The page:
Release Date: June 14, 2013
Metacrtic Score: 95
When I saw that you could get a used copy of “The Last of Us” on amazon for under $30, effectively putting it firmly in review range, I had mixed feelings. With how recent the game is, surely no one needs another review giving them their opinion on it. With how much praise has been heaped on it, is there really anything else to say? And to be honest, I played the game three times, back to back, after getting it, so could I go through the game for a fourth and be as objective as possible in rating the games quality? Honestly, I have no idea. In the end, I choose to do this review simply to give myself an excuse to play through the game again. That right there should really be all you need to know.
To understand the appeal of “The Last of Us”, you have to understand the difference between “The Writing” and “The Story”. I’ve seen a lot of people praise the games story, but in reality the story, in terms of plot, is as bear bones as they come. You, as Joel, must safely escort Ellie across the country in hopes of finding a vaccine for the zombie like pledge that has swept the nation.
What elevates the story is the writing. The human drama here actually feels human. This is executed so well by the fact that there really isn’t a main antagonist or even any characters you can call objectively bad. This is a world where everyone is simply trying to survive. Some peoples actions are more brutal and more cruel than others, but it never really feels that people are simply out to get you. You are as much a treat to the survive of your enemies as they are to yours. Each character feels fleshed out, even those you spend very little time with.
This kind of story telling, where the often weak plot is held up by strong characters and world building, is something that Naughty Dog seems to have specialized in with each of their PS3 outings. Each of the “Uncharted” games pretty much had the same story, but Nathan Drake and crew were so likeable it made you either forget or ignore that fact. While I can see this not being everyone’s favorite form of story telling, for me it has consistently worked well, not just for Naughty Dog, but in most fiction of late (honestly, try and tell me what the plot of Game of Thrones is. It’s the cast that makes the show and books so great, not the plot line).
The moral complexity and well written cast also help to make this one of the most mature games i’ve ever played. Very rarely do I feel like M rated games that are as violent as this have the right to call themselves “mature”, as they tend to come off as more childish and pandering to the “mature” audience who feel that anything less gritty than sandpaper is “kid stuff”. But here, it is obvious that the developers knew what they were doing and wanted to create a game that was truly mature. This is accomplished by including the parts of life that “mature” games often leave out; Love, happiness, levity. The game never pulls it’s punches when it comes to it’s darker material, but it is smart enough to know that nihilism in and of itself doesn’t make a game “grown up”.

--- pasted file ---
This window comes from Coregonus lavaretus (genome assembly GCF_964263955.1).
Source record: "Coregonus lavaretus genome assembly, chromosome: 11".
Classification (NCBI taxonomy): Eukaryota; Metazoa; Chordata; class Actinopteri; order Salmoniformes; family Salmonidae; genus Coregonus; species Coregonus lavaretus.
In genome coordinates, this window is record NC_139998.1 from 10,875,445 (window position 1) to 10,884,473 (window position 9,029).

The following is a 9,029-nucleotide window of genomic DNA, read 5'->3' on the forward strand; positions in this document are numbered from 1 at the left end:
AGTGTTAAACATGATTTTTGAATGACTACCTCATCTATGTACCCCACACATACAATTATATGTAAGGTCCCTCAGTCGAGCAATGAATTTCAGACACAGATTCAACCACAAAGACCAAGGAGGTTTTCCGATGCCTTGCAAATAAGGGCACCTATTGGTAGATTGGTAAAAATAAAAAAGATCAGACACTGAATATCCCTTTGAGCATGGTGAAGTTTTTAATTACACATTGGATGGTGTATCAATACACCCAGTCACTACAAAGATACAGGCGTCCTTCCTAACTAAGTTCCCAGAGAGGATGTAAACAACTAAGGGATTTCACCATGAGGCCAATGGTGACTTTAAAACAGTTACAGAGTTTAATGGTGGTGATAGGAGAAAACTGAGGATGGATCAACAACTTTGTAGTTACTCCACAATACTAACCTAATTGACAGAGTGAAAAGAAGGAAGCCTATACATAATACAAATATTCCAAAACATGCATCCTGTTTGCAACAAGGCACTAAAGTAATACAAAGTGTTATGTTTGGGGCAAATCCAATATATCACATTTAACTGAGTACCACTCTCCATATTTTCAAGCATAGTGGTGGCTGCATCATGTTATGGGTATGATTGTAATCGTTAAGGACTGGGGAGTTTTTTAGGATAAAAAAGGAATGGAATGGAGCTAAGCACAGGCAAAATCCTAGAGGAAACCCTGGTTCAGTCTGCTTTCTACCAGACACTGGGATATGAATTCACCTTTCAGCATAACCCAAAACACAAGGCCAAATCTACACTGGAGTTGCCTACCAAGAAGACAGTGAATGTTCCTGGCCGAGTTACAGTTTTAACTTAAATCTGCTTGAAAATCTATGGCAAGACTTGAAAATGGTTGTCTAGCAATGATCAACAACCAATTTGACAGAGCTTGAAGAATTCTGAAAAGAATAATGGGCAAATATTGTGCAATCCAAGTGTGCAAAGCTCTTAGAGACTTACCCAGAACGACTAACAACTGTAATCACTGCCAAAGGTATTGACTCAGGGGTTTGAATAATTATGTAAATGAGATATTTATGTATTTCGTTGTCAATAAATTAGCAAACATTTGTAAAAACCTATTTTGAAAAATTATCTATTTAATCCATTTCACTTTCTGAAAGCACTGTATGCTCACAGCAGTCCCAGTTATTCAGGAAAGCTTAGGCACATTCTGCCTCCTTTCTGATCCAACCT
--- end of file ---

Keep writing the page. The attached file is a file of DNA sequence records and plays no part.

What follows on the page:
Another little factoid that i’ve surprisingly not seen brought up is the diversity in the games cast. In the main cast there are four African Americans, four Women and three gay characters, all of whom are well written, well motivated and well realized. They are people, and they are treated like people. The Video game industry has a notoriously bad history when it comes to portraying any of these groups, so for a game to go this far trying to be more inclusive, and for it to have worked so well is in
itself an achievement.
Yahtzee, of Zero Punctuation, said in hie review that the game came off as “Oscar bait” for video games, and I can definitely see why he would have that impression, but for me, it’s much more “12 years a Slave” than “The English Patient”. Sure, the goal for both might have been to win best picture, but one at lest tried to be a good movie as well. The game has a few issues, but none of them are from a storytelling perspective.